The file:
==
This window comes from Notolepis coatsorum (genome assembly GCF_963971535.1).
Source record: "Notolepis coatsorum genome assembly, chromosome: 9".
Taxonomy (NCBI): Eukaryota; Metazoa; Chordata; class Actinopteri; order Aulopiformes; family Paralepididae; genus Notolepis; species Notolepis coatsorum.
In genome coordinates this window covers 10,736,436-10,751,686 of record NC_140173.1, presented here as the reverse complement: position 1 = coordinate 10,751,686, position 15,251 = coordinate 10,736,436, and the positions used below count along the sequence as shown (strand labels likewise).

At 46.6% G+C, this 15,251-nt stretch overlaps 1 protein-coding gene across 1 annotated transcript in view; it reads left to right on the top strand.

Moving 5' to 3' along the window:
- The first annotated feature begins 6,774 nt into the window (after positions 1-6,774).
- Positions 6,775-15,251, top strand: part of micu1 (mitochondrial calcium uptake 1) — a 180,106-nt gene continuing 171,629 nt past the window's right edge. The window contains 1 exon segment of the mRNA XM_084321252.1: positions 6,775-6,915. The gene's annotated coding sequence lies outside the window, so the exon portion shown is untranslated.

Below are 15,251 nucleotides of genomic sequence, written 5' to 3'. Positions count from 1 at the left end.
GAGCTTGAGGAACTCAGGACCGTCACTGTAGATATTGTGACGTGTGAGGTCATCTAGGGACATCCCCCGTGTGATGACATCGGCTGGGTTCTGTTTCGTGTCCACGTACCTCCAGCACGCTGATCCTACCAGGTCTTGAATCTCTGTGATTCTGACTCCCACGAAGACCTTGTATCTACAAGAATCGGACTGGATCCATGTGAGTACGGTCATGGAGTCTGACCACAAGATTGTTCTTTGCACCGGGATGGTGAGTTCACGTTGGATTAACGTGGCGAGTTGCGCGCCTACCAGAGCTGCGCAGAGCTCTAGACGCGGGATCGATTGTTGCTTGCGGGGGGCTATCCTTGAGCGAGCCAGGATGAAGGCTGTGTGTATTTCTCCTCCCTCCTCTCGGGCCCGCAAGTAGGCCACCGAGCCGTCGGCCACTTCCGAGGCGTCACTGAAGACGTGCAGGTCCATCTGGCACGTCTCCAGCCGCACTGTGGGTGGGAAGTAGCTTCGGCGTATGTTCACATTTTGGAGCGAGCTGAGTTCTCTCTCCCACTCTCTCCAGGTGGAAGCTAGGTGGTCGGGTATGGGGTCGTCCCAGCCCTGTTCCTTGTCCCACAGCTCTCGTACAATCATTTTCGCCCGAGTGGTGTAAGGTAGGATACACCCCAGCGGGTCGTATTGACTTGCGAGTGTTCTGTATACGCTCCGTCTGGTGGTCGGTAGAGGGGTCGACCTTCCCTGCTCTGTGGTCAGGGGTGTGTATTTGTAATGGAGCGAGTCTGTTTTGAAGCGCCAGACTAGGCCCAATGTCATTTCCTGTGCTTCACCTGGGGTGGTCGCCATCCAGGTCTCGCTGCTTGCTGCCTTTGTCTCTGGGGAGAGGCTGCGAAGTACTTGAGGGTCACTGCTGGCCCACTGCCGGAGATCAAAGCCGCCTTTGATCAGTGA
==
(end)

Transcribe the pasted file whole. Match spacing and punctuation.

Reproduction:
This window comes from Notolepis coatsorum (genome assembly GCF_963971535.1).
Source record: "Notolepis coatsorum genome assembly, chromosome: 9".
Taxonomy (NCBI): Eukaryota; Metazoa; Chordata; class Actinopteri; order Aulopiformes; family Paralepididae; genus Notolepis; species Notolepis coatsorum.
In genome coordinates this window covers 10,736,436-10,751,686 of record NC_140173.1, presented here as the reverse complement: position 1 = coordinate 10,751,686, position 15,251 = coordinate 10,736,436, and the positions used below count along the sequence as shown (strand labels likewise).

At 46.6% G+C, this 15,251-nt stretch overlaps 1 protein-coding gene across 1 annotated transcript in view; it reads left to right on the top strand.

Moving 5' to 3' along the window:
- The first annotated feature begins 6,774 nt into the window (after positions 1-6,774).
- Positions 6,775-15,251, top strand: part of micu1 (mitochondrial calcium uptake 1) — a 180,106-nt gene continuing 171,629 nt past the window's right edge. The window contains 1 exon segment of the mRNA XM_084321252.1: positions 6,775-6,915. The gene's annotated coding sequence lies outside the window, so the exon portion shown is untranslated.

Below are 15,251 nucleotides of genomic sequence, written 5' to 3'. Positions count from 1 at the left end.
GAGCTTGAGGAACTCAGGACCGTCACTGTAGATATTGTGACGTGTGAGGTCATCTAGGGACATCCCCCGTGTGATGACATCGGCTGGGTTCTGTTTCGTGTCCACGTACCTCCAGCACGCTGATCCTACCAGGTCTTGAATCTCTGTGATTCTGACTCCCACGAAGACCTTGTATCTACAAGAATCGGACTGGATCCATGTGAGTACGGTCATGGAGTCTGACCACAAGATTGTTCTTTGCACCGGGATGGTGAGTTCACGTTGGATTAACGTGGCGAGTTGCGCGCCTACCAGAGCTGCGCAGAGCTCTAGACGCGGGATCGATTGTTGCTTGCGGGGGGCTATCCTTGAGCGAGCCAGGATGAAGGCTGTGTGTATTTCTCCTCCCTCCTCTCGGGCCCGCAAGTAGGCCACCGAGCCGTCGGCCACTTCCGAGGCGTCACTGAAGACGTGCAGGTCCATCTGGCACGTCTCCAGCCGCACTGTGGGTGGGAAGTAGCTTCGGCGTATGTTCACATTTTGGAGCGAGCTGAGTTCTCTCTCCCACTCTCTCCAGGTGGAAGCTAGGTGGTCGGGTATGGGGTCGTCCCAGCCCTGTTCCTTGTCCCACAGCTCTCGTACAATCATTTTCGCCCGAGTGGTGTAAGGTAGGATACACCCCAGCGGGTCGTATTGACTTGCGAGTGTTCTGTATACGCTCCGTCTGGTGGTCGGTAGAGGGGTCGACCTTCCCTGCTCTGTGGTCAGGGGTGTGTATTTGTAATGGAGCGAGTCTGTTTTGAAGCGCCAGACTAGGCCCAATGTCATTTCCTGTGCTTCACCTGGGGTGGTCGCCATCCAGGTCTCGCTGCTTGCTGCCTTTGTCTCTGGGGAGAGGCTGCGAAGTACTTGAGGGTCACTGCTGGCCCACTGCCGGAGATCAAAGCCGCCTTTGATCAGTGA